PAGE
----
For more than 40 years, Bob Carter was at the centre of the Banffshire community as a respected and conscientious newspaper reporter.
Bob, who died eight days after his 90th birthday, began his career at the weekly Banffshire Journal and later made his name at The Press and Journal and Evening Express.
A newspaperman to his fingertips, Bob could be fairly described as a journalist of the old school whose ethos was to strive for accuracy.
Indeed, one of his favourite mantras in his job was: “If in doubt, leave it out.”
Robert Thomson Carter was born in Macduff in 1931 and was the third oldest in a family of five sons and one daughter of bus driver Andrew Carter and his wife Mina.
Educated at Macduff, and Banff Academy, Bob left school at 16 and began work in 1947 as a “pupil reporter” with the Banffshire Journal in Banff.
His sister Alyson, his solve surviving sibling, recalled: “He had to master shorthand up to 100 words per minute and touch-typing, and his pay for a five-and-a-half-day week was 20 shillings.”
Bob did his National Service in 1950 and 1951 in Gibraltar, mainly on administrative duties. He relished the experience and often spoke about it in later life.
In 1957 he was appointed Banff district office reporter for The Press and Journal and Evening Express and he remained with Aberdeen Journals for 34 years.
He was skilled in all aspects of a reporter’s trade, from hard news to sport, and he particularly enjoyed the cut and thrust of local council debates.
Many readers knew him from his popular Around Banffshire column, which ran weekly in the Evening Express for decades.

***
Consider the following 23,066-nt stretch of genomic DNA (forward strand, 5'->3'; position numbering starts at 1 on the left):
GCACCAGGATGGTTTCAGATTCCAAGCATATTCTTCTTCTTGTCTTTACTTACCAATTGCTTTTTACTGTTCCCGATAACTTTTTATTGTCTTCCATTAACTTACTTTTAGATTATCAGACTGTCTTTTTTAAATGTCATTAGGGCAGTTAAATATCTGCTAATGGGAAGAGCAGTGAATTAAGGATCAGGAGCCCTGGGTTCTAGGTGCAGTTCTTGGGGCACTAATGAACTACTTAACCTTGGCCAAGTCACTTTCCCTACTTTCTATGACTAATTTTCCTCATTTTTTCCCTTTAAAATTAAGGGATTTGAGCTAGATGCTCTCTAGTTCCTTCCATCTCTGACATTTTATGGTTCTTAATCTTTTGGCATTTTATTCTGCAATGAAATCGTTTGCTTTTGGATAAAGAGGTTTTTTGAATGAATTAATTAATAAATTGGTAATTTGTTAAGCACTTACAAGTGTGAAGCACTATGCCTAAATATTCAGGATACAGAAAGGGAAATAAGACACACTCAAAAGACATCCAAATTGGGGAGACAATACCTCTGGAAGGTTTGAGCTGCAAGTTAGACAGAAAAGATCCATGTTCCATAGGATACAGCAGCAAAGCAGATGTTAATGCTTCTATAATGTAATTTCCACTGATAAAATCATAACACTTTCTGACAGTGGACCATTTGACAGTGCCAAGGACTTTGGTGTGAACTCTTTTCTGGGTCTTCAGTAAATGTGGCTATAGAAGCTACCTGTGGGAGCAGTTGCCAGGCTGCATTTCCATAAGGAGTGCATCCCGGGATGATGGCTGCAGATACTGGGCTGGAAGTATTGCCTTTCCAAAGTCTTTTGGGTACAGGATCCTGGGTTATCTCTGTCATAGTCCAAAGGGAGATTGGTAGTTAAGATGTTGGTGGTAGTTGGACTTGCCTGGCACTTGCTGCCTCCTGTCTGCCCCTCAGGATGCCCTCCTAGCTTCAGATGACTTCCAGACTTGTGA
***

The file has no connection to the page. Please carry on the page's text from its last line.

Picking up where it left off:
Away from work, Bob enjoyed local history, classical music and golf.
He was the longest-serving member of Banff Town and County Club and a past president.
Bob and his wife Margaret met when they were both employed at the Banffshire Journal and they married in 1961.
They had no children and her death in 2011, shortly after their golden wedding anniversary, was a particularly sad blow to Bob.
Although he retired from reporting in 1991, Bob maintained a keen and often critical interest in the newspaper world.
Earlier this year he became a resident of the Durnhythe care home at Portsoy where he celebrated his 90th birthday.
John Thomson, a former colleague who knew him for more than 40 years, said: “Bob was a superb role model for the many young reporters who worked with him in Banff. His death really does feel like the end of an era.”
Bob’s ashes were interred at his wife’s grave at Myrus cemetery, Macduff.